There are now as many as 12 million Gypsies in the world (their birthrate is far higher than that of other Europeans). A large proportion have until now been bottled up in Eastern Europe. They are in many ways the European Union's worst nightmare, even though the great and the good of the EU lack a socially acceptable vocabulary for even discussing in public their concerns about Gypsies (more fashionably known as Roma or Romani).
But, I expected Gypsy troubles in Western Europe to take a few years after 2004 to build up:
The Communists made this traditionally nomadic people more sedentary, so an immediate deluge of Gypsies moving west may not be likely. Nevertheless, it's hard to imagine that all the Gypsies will stay in drab, hostile Eastern Europe when there are so many more cash-heavy and unsuspecting pockets to pick in the fat lands of the West.
by Suzanne DaleyRoma like Maria Murariu, 62, who tends to her dying husband in a foul-smelling room no bigger than a jail cell. She has not found work in five years.
“There is not much for us in Romania,” she said recently, watching her husband sleep. “And now that we are in the European Union, we have the right to go to other countries. It is better there.”
Thousands of Romania’s Roma, also known as Gypsies, have come to a similar conclusion in recent years, heading for the relative wealth of Western Europe, and setting off a clash within the European Union over just how open its “open borders” are.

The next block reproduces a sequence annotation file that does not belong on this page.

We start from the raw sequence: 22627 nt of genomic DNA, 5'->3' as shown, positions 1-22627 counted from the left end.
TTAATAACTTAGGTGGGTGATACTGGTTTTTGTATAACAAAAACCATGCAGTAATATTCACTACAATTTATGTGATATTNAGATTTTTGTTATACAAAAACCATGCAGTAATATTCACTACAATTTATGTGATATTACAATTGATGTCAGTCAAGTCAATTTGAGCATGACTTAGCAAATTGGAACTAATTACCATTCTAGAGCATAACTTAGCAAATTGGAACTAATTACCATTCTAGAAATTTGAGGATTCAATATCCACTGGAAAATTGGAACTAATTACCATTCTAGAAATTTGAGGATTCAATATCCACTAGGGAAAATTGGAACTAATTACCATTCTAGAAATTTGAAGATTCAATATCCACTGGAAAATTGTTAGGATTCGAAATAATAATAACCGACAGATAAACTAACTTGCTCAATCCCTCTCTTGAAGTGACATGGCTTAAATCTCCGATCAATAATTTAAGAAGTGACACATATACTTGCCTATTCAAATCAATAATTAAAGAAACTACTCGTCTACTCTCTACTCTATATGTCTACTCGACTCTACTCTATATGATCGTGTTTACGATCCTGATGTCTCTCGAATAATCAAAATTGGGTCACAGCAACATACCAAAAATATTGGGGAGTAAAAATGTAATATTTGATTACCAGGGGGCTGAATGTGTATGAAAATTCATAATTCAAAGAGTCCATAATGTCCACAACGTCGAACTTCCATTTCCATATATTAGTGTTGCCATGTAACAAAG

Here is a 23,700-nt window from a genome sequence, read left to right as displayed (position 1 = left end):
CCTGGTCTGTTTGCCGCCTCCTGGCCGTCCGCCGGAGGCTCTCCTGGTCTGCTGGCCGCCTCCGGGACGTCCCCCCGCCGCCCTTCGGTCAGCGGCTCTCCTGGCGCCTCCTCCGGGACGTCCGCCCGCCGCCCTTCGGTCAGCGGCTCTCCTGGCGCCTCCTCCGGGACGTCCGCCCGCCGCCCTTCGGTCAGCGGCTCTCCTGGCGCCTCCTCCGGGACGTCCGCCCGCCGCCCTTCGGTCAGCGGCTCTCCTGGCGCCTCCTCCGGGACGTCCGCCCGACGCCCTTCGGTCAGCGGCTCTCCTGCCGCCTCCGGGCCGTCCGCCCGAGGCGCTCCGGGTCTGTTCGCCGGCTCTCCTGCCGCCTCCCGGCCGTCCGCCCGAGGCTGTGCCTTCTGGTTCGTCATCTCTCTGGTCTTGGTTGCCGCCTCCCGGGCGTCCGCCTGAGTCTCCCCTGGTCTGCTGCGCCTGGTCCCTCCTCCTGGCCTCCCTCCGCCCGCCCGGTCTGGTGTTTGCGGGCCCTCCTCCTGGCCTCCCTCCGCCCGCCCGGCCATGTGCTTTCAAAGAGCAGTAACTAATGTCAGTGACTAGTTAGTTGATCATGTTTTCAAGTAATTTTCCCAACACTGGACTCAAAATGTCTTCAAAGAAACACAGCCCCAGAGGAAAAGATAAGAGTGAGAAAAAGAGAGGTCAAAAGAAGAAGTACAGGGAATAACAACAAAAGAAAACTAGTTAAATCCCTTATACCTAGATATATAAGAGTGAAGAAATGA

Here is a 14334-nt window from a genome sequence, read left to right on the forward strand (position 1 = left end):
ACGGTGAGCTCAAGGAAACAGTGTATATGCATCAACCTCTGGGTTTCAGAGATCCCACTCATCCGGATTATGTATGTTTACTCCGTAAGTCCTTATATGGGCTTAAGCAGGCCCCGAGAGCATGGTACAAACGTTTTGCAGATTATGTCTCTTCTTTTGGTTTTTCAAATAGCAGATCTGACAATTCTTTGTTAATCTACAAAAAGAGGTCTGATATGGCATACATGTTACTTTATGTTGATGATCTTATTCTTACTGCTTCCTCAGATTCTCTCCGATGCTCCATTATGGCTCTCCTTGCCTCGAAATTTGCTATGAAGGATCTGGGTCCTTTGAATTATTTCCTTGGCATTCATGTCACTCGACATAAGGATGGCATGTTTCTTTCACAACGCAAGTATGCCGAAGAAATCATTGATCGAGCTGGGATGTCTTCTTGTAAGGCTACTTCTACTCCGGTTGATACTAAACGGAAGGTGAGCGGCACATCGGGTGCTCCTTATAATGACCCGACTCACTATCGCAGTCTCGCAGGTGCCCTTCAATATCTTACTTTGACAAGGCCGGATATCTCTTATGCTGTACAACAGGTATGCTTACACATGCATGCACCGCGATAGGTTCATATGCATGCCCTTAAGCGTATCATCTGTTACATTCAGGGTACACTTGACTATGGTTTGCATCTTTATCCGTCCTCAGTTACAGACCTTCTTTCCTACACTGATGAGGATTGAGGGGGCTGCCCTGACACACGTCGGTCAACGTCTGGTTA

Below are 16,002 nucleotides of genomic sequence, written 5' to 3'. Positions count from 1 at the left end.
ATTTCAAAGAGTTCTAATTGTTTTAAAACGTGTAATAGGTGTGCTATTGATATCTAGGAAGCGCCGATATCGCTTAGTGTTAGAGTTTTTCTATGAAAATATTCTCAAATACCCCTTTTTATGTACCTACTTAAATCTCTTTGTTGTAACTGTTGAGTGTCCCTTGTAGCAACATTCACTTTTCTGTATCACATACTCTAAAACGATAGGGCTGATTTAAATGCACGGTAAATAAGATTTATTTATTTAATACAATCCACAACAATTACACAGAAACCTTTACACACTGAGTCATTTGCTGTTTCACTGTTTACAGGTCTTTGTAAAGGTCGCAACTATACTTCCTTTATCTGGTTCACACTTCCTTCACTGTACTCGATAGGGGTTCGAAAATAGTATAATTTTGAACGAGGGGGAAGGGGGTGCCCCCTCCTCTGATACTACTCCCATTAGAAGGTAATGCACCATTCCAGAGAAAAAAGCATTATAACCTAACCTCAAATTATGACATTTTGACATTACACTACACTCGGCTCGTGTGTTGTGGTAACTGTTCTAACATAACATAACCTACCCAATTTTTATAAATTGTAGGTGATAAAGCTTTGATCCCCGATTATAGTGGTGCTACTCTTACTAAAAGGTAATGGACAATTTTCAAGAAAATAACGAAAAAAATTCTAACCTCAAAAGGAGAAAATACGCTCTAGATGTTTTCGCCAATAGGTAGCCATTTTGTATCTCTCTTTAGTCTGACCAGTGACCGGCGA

A summit meeting of European leaders on Thursday degenerated into open discord over how to handle the unwanted immigrants. President Nicolas Sarkozy of France vowed to keep dismantling immigrant camps and angrily rejected complaints from European Commission officials that the French authorities were illegally singling out Roma for deportation. ...
Expulsions seem unlikely to offer a long-term solution. Many of the deported Roma are already planning their return.
Privately, some Romanian officials snicker over the French action. “They are just giving the Roma a paid vacation,” one official said.
Still, advocates for the Roma hope that the latest conflict will force the European Union to get serious about helping the Roma, who are openly reviled in most Eastern and Central European countries where they have lived in large numbers for centuries, most often under appalling conditions.
“There is nothing to focus the minds of policy makers like an army of poor people heading your way,” said Bernard Rorke, the director of Roma Initiatives for the nonprofit Open Society Foundation.